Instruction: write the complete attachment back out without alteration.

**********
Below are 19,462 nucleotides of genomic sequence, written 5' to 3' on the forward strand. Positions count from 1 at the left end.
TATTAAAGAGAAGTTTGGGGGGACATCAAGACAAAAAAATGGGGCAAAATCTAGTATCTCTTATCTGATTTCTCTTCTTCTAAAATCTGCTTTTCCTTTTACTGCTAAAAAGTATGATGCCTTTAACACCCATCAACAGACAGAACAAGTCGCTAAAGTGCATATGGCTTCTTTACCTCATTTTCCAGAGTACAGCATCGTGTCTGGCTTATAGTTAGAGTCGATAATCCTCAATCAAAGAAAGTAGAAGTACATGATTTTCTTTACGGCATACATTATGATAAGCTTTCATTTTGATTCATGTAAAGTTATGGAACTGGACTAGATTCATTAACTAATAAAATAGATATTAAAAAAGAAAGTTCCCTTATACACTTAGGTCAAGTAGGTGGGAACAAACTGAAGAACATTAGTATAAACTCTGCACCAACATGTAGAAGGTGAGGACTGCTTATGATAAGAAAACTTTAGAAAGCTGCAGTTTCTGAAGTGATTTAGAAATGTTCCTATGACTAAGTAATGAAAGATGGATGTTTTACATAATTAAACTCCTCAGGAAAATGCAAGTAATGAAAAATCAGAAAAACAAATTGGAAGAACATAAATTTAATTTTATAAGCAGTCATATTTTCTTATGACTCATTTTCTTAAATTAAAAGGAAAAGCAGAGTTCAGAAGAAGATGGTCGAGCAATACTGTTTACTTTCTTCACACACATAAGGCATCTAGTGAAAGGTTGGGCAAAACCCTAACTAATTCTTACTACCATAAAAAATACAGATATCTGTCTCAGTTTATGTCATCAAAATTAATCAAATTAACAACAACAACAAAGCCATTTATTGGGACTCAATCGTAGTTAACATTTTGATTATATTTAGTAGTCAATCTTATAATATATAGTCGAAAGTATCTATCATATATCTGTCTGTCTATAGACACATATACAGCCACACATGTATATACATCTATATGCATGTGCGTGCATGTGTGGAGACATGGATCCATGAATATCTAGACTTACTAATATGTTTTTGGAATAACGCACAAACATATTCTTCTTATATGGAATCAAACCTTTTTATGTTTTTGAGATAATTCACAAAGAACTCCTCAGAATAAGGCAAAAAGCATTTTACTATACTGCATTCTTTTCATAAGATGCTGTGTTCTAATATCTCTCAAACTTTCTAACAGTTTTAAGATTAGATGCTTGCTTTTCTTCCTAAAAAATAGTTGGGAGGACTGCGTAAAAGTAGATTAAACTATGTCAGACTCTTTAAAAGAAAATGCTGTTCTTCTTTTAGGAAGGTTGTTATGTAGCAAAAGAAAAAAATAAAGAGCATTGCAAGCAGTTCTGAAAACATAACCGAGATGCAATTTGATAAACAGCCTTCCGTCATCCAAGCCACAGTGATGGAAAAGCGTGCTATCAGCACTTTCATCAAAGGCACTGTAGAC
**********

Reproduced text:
Below are 19,462 nucleotides of genomic sequence, written 5' to 3' on the forward strand. Positions count from 1 at the left end.
TATTAAAGAGAAGTTTGGGGGGACATCAAGACAAAAAAATGGGGCAAAATCTAGTATCTCTTATCTGATTTCTCTTCTTCTAAAATCTGCTTTTCCTTTTACTGCTAAAAAGTATGATGCCTTTAACACCCATCAACAGACAGAACAAGTCGCTAAAGTGCATATGGCTTCTTTACCTCATTTTCCAGAGTACAGCATCGTGTCTGGCTTATAGTTAGAGTCGATAATCCTCAATCAAAGAAAGTAGAAGTACATGATTTTCTTTACGGCATACATTATGATAAGCTTTCATTTTGATTCATGTAAAGTTATGGAACTGGACTAGATTCATTAACTAATAAAATAGATATTAAAAAAGAAAGTTCCCTTATACACTTAGGTCAAGTAGGTGGGAACAAACTGAAGAACATTAGTATAAACTCTGCACCAACATGTAGAAGGTGAGGACTGCTTATGATAAGAAAACTTTAGAAAGCTGCAGTTTCTGAAGTGATTTAGAAATGTTCCTATGACTAAGTAATGAAAGATGGATGTTTTACATAATTAAACTCCTCAGGAAAATGCAAGTAATGAAAAATCAGAAAAACAAATTGGAAGAACATAAATTTAATTTTATAAGCAGTCATATTTTCTTATGACTCATTTTCTTAAATTAAAAGGAAAAGCAGAGTTCAGAAGAAGATGGTCGAGCAATACTGTTTACTTTCTTCACACACATAAGGCATCTAGTGAAAGGTTGGGCAAAACCCTAACTAATTCTTACTACCATAAAAAATACAGATATCTGTCTCAGTTTATGTCATCAAAATTAATCAAATTAACAACAACAACAAAGCCATTTATTGGGACTCAATCGTAGTTAACATTTTGATTATATTTAGTAGTCAATCTTATAATATATAGTCGAAAGTATCTATCATATATCTGTCTGTCTATAGACACATATACAGCCACACATGTATATACATCTATATGCATGTGCGTGCATGTGTGGAGACATGGATCCATGAATATCTAGACTTACTAATATGTTTTTGGAATAACGCACAAACATATTCTTCTTATATGGAATCAAACCTTTTTATGTTTTTGAGATAATTCACAAAGAACTCCTCAGAATAAGGCAAAAAGCATTTTACTATACTGCATTCTTTTCATAAGATGCTGTGTTCTAATATCTCTCAAACTTTCTAACAGTTTTAAGATTAGATGCTTGCTTTTCTTCCTAAAAAATAGTTGGGAGGACTGCGTAAAAGTAGATTAAACTATGTCAGACTCTTTAAAAGAAAATGCTGTTCTTCTTTTAGGAAGGTTGTTATGTAGCAAAAGAAAAAAATAAAGAGCATTGCAAGCAGTTCTGAAAACATAACCGAGATGCAATTTGATAAACAGCCTTCCGTCATCCAAGCCACAGTGATGGAAAAGCGTGCTATCAGCACTTTCATCAAAGGCACTGTAGAC